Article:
top of page
  • Satellite Evolution

2.6 billion still unconnected in 2022 - a $74 billion untapped opportunity says Euroconsult

Internet usage has doubled in the past eight years, with an estimated 67% of the world population using broadband services in 2022, according to the world’s leading authority on space and satellite-based applications markets, Euroconsult. From access to public services such as remote health advice to remote working and learning and the ability to communicate opinions and share information, universal connectivity has become an increasing priority for governments across the globe.

While international organizations are encouraging infrastructure development plans for broadband use and accessibility in unserved areas, some 2.6 billion people remain unconnected. In its latest report on Universal Broadband Access (UBA), Euroconsult mentions that the least-developed and landlocked developing countries are particularly lagging, with just over one-third of their populations connected to the internet. Asia Pacific and Sub-Saharan Africa alone hold 85% of the world’s unconnected people, with a quarter located in India.


“With access to broadband services increasingly recognized by governments as a driver of economic growth, this represents a significant untapped opportunity for service providers, estimated at $74 billion in 2022,’’ said Dimitri Buchs, Managing Consultant at Euroconsult and the Editor in Chief of their Universal Broadband Access report.


Mobile Internet has been the primary growth driver for network expansion and Internet subscriptions in recent years. However, despite mobile network availability to over 95% of the world’s population, at least in the form of 3G, service affordability and lack of digital skills are yet to be fully addressed. This has created an “adoption gap” - people do not use Internet services even when coverage exists where they reside. In 2022 only 100+ countries met international broadband affordability targets.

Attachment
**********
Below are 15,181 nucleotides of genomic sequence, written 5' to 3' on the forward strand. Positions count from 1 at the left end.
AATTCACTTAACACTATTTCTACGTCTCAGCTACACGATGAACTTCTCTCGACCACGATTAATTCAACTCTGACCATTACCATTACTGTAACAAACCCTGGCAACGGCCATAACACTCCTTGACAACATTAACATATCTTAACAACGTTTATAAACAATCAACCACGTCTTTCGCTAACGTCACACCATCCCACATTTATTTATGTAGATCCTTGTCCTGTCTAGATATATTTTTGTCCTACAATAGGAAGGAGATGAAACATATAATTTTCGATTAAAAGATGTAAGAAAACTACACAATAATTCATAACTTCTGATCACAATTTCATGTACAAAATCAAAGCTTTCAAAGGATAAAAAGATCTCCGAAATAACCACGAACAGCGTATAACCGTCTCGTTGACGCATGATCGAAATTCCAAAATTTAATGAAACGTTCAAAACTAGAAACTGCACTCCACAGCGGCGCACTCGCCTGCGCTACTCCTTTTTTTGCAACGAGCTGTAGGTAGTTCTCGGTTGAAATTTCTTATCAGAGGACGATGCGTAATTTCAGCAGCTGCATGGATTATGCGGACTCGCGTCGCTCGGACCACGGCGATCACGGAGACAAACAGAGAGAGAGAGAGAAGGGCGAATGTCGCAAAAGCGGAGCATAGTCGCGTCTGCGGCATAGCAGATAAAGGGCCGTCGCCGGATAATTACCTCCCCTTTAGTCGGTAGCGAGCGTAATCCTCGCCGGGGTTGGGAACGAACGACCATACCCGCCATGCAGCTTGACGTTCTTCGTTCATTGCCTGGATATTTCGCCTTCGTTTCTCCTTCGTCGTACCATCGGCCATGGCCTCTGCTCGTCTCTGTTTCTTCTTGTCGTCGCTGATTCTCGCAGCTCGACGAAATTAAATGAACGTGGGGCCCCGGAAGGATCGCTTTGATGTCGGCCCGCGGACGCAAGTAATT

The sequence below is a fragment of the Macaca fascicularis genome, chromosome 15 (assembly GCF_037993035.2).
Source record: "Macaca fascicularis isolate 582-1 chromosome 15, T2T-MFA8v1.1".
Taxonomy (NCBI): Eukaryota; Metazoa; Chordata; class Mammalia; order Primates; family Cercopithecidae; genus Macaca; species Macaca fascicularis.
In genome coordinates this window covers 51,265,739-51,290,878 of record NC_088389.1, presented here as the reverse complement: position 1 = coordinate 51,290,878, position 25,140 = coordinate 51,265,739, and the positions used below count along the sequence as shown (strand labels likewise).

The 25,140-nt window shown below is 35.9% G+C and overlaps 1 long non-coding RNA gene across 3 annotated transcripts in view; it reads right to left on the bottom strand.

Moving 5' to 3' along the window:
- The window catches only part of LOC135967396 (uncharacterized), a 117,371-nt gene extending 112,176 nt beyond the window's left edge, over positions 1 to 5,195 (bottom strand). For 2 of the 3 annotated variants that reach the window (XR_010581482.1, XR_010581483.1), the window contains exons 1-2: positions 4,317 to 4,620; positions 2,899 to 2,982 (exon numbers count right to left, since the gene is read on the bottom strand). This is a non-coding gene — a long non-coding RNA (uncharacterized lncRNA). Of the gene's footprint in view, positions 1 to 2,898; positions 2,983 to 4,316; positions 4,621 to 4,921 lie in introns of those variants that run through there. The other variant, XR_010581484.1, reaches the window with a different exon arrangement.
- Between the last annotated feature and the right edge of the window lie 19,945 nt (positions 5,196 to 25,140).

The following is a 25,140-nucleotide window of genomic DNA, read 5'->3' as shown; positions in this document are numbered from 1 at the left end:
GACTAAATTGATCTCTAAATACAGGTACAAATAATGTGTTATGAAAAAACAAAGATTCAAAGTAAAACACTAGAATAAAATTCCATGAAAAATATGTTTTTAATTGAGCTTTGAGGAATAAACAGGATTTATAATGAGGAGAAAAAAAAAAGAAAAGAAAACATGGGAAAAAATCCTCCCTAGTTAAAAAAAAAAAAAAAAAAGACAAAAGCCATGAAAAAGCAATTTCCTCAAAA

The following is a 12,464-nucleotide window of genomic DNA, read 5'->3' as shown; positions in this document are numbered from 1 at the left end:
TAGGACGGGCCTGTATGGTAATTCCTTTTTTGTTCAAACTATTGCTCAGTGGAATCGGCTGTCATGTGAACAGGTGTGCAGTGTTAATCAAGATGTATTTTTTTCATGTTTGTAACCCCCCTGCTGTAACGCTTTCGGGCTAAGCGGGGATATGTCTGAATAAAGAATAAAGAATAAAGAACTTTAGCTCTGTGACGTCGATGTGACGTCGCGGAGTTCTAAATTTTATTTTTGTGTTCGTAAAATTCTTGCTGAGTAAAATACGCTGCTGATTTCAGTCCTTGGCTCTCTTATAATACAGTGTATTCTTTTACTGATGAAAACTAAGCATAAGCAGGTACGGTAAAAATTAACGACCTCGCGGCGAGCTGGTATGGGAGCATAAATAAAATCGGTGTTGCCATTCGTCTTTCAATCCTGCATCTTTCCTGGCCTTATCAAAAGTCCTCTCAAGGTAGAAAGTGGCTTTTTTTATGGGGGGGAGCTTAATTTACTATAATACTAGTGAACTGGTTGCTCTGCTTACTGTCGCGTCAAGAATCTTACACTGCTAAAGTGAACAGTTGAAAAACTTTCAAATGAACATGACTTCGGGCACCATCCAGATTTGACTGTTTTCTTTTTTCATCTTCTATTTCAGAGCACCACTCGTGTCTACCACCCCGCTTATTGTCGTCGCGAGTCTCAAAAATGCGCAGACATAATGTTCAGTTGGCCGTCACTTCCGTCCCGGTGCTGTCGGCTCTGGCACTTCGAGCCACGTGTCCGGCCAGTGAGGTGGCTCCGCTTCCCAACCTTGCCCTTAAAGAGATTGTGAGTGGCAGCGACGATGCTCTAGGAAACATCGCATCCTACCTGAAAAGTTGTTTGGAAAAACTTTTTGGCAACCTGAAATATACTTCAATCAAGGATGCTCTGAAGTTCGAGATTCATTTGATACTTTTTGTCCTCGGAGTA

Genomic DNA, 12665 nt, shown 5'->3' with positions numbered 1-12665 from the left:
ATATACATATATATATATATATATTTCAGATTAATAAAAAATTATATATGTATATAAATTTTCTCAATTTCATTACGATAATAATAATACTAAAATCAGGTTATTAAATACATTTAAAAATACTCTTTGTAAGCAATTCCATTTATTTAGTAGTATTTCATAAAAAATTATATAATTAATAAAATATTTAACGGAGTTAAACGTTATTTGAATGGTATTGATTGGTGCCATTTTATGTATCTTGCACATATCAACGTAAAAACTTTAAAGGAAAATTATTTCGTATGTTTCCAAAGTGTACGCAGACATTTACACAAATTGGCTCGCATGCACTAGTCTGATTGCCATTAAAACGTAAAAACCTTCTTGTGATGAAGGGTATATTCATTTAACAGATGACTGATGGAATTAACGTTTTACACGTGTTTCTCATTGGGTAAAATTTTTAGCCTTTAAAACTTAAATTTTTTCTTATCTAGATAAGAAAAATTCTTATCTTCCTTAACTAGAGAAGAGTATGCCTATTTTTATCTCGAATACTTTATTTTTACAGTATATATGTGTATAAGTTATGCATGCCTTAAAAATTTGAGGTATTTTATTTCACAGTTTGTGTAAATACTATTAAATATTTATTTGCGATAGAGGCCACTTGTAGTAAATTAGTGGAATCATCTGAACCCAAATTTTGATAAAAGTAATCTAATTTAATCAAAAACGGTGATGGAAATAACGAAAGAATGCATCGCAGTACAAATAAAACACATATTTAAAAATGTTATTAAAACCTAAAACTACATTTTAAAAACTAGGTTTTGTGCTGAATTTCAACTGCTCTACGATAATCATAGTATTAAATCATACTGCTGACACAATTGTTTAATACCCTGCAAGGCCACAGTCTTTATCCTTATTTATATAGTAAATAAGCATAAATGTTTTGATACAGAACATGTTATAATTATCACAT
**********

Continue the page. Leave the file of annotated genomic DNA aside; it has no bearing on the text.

“This highlights the need for government and commercial initiatives to refocus efforts to close the digital divide beyond the expansion of coverage. We anticipate that at least one billion people, mainly those living in extreme poverty and uninterested in accessing internet services, will remain off the grid by the early 2030s,” said Dimitri Buchs.


More notably, however, governments and international organizations are shifting their focus towards ‘meaningful connectivity’ - a combination of sufficient download speeds and data allowances with an adequate device and frequent access to the Internet.


Governments are adopting multiple strategies to expand and secure meaningful connectivity for all, turning to satellite as the more cost-effective option for low-density areas where terrestrial network deployments are not economically feasible. Today, three main satellite solutions are used to address the universal access broadband market: consumer-grade broadband, cellular backhaul, and rural connectivity.

According to Euroconsult’s report, the addressable market for satellite solutions reached 591 million people in 2022, with 71 million people connected to satellite broadband services at the end of the year, a number expected to more than double in 2031 to reach over 150 million users. Consumer broadband is currently the dominant satellite option in advanced economies, while cellular backhaul is the most frequently used option in emerging markets, mainly due to the lower cost of services for end-users.


The rollout of satellite constellations and next-generation high-throughput satellites (HTS) planned in the coming years will be crucial in helping reduce the digital divide, enabling satellite services to offer increasingly affordable entry-level satellite services. Upcoming HTS services will also provide ‘better quality’ packages to users through unlimited plans and higher data rates.


Other opportunities exist for satellite services to expand their addressable market in the coming years. These include vehicles in motion like RVs, such as Starlink Roam service, and the direct-to-device (D2D) market. The D2D satellite service landscape is particularly gaining momentum, supported by new regulations - like the FCC rule-making - and new 5G standards (through 3GPP) to integrate satellites into terrestrial networks more seamlessly.

Comments


bottom of page